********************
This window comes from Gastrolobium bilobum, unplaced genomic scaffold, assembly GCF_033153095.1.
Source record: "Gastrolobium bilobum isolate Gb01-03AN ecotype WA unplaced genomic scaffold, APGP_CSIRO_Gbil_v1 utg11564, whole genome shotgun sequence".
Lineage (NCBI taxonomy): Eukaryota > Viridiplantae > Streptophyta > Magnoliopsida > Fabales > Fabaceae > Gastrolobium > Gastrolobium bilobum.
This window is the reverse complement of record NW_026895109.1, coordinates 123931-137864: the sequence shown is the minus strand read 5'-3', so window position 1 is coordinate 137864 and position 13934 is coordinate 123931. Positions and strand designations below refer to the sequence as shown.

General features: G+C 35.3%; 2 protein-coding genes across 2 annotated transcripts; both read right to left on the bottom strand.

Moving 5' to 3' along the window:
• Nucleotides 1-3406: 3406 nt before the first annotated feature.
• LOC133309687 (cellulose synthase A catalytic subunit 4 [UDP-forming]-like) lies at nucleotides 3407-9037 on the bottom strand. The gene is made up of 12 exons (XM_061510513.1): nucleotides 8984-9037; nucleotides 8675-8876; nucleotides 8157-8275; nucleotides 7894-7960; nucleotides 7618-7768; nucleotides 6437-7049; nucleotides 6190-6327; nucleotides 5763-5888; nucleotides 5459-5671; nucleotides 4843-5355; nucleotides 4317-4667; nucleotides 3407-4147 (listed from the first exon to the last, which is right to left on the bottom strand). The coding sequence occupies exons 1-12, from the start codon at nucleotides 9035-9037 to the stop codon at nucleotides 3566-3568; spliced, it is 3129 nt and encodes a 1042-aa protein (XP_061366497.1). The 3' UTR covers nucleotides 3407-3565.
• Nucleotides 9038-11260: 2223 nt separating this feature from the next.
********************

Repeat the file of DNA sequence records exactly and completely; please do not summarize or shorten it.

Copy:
This window comes from Gastrolobium bilobum, unplaced genomic scaffold, assembly GCF_033153095.1.
Source record: "Gastrolobium bilobum isolate Gb01-03AN ecotype WA unplaced genomic scaffold, APGP_CSIRO_Gbil_v1 utg11564, whole genome shotgun sequence".
Lineage (NCBI taxonomy): Eukaryota > Viridiplantae > Streptophyta > Magnoliopsida > Fabales > Fabaceae > Gastrolobium > Gastrolobium bilobum.
This window is the reverse complement of record NW_026895109.1, coordinates 123931-137864: the sequence shown is the minus strand read 5'-3', so window position 1 is coordinate 137864 and position 13934 is coordinate 123931. Positions and strand designations below refer to the sequence as shown.

General features: G+C 35.3%; 2 protein-coding genes across 2 annotated transcripts; both read right to left on the bottom strand.

Moving 5' to 3' along the window:
• Nucleotides 1-3406: 3406 nt before the first annotated feature.
• LOC133309687 (cellulose synthase A catalytic subunit 4 [UDP-forming]-like) lies at nucleotides 3407-9037 on the bottom strand. The gene is made up of 12 exons (XM_061510513.1): nucleotides 8984-9037; nucleotides 8675-8876; nucleotides 8157-8275; nucleotides 7894-7960; nucleotides 7618-7768; nucleotides 6437-7049; nucleotides 6190-6327; nucleotides 5763-5888; nucleotides 5459-5671; nucleotides 4843-5355; nucleotides 4317-4667; nucleotides 3407-4147 (listed from the first exon to the last, which is right to left on the bottom strand). The coding sequence occupies exons 1-12, from the start codon at nucleotides 9035-9037 to the stop codon at nucleotides 3566-3568; spliced, it is 3129 nt and encodes a 1042-aa protein (XP_061366497.1). The 3' UTR covers nucleotides 3407-3565.
• Nucleotides 9038-11260: 2223 nt separating this feature from the next.